Congolese journalist goes on trial regarding Jeune Afrique article

KINSHASA (Reuters) – A Congolese journalist appeared in court on Friday on charges of spreading false rumours about the killing of a prominent opposition politician, according to his lawyer and court records seen by Reuters.

Stanis Bujakera, who also contributes to Reuters, has been in detention since Sept. 8 in connection with an article published by French news magazine Jeune Afrique about the circumstances of the death of Cherubin Okende, a former transport minister whose body was found in Kinshasa on July 13.

On Friday, he was brought before a judge for the first time, and charges were read out to him, his lawyer, Charles Mushizi, told Reuters.

The charges include that he “knowingly spread false rumours with the intent to alarm, worry or incite the population against established authorities,” according to a court document dated Oct. 3. He is also accused of transmitting unlawful messages, forgery and counterfeiting state seals or symbols, the document says.

Bujakera was not asked to enter a plea to the charges, which he denies, Mushizi said. The judge adjourned the trial until Oct. 20 following a request from Bujakera’s lawyers for time to prepare his defence. The reporter could face up to 10 years in prison if convicted on all charges, Mushizi said.

The accusations relate to an article published on Jeune Afrique’s website on Aug. 31 that said an internal report by the National Intelligence Agency (ANR) had accused military intelligence agents of possible involvement in Okende’s killing, the magazine said in September.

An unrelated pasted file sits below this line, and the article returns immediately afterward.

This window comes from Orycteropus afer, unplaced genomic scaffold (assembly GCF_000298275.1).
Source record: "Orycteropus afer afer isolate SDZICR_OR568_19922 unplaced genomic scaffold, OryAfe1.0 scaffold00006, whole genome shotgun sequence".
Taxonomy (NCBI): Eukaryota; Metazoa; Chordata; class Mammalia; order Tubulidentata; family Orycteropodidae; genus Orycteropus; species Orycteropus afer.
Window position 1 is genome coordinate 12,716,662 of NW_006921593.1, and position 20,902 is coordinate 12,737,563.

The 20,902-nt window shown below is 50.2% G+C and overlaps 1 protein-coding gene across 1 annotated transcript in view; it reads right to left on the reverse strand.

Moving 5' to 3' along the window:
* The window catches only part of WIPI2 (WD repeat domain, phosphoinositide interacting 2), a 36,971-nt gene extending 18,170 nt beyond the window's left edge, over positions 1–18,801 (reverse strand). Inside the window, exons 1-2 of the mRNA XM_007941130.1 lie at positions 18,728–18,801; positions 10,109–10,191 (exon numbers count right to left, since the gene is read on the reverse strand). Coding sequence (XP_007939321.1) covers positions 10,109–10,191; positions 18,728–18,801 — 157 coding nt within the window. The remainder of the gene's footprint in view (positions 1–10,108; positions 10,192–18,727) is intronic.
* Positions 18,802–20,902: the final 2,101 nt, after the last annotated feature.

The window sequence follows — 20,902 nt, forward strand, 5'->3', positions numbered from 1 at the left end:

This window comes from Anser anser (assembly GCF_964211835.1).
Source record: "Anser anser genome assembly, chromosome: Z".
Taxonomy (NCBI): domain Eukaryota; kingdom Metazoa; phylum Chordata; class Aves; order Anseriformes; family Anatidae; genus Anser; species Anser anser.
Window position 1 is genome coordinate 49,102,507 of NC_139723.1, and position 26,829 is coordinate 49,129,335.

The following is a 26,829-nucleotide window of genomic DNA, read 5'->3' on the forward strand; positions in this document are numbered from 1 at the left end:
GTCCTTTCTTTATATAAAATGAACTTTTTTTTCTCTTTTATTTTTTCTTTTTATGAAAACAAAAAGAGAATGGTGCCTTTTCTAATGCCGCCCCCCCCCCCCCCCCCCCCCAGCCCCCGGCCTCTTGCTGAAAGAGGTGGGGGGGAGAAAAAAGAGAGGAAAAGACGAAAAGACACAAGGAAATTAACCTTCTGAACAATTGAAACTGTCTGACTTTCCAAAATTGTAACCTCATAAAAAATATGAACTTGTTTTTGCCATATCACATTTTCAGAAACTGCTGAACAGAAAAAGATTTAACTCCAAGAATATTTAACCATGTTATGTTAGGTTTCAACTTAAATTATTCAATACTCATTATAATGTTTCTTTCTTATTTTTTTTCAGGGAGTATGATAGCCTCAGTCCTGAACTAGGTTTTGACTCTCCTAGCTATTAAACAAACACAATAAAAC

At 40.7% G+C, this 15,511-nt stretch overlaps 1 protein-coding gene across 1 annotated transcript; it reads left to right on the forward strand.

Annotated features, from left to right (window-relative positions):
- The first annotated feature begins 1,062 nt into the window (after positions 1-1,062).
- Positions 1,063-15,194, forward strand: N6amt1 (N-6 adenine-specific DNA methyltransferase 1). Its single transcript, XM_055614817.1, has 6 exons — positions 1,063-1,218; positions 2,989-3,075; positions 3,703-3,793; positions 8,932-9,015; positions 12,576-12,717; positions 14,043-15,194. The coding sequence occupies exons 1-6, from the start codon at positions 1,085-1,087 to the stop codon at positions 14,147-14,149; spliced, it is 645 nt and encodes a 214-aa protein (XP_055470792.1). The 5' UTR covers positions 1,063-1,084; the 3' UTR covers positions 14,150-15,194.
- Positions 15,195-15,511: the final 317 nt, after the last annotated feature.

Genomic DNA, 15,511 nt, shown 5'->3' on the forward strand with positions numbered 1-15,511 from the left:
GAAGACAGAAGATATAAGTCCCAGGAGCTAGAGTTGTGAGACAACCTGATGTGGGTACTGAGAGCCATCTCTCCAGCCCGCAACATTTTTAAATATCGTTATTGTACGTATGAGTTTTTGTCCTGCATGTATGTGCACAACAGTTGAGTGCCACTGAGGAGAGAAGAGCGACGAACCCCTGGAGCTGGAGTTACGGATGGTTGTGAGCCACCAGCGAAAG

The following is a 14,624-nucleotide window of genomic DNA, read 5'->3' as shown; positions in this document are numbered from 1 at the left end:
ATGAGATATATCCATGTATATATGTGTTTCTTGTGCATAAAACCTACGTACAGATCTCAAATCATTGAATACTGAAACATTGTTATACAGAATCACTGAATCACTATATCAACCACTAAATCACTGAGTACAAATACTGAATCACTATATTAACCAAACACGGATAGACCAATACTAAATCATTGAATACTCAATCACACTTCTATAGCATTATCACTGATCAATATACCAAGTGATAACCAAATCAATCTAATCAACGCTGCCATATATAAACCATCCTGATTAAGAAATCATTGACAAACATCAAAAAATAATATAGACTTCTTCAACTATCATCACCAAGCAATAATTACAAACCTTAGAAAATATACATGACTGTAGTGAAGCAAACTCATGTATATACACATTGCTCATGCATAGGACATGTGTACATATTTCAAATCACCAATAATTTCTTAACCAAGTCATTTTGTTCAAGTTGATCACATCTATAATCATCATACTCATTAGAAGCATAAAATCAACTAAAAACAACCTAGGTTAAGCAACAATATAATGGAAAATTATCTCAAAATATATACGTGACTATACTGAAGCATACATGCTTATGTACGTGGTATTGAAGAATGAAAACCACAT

The Congolese authorities dispute the authenticity of the report, Jeune Afrique said on its web site. It said further that the article in question did not carry Bujakera’s name, and he could not be held responsible for its content.

“We can only regret this worrying development in the proceedings targeting our correspondent Stanis Bujakera, who is being prosecuted for an article of which he is not the signatory,” Jeune Afrique’s managing editor, Francois Soudan, said of the trial.

Democratic Republic of Congo’s communications minister, Patrick Muyaya, and spokespeople for the police and state prosecutor’s office did not immediately respond to requests for comment on Friday.

Congo’s President Felix Tshisekedi told journalists in September that he was “a great supporter of press freedom”, but it would not be appropriate for him to comment on the case or intervene in a judicial matter. Muyaya has also previously declined to comment on similar grounds.

Local and international rights groups have expressed concern about Bujakera’s detention, calling it an attack on press freedom.

“Reuters opposes the detention of journalist Stanis Bujakera in Congo and calls for his immediate release. Journalists must be free to report the news in the public interest without harassment or harm, wherever they are,” a Reuters spokesperson said.

Bujakera’s lawyers have submitted an appeal for the journalist’s provisional release, Mushizi said. The judge is expected to issue a ruling next week.

(Reporting by Reuters newsroom; Writing by Bate Felix; Editing by Alexandra Zavis and Alistair Bell)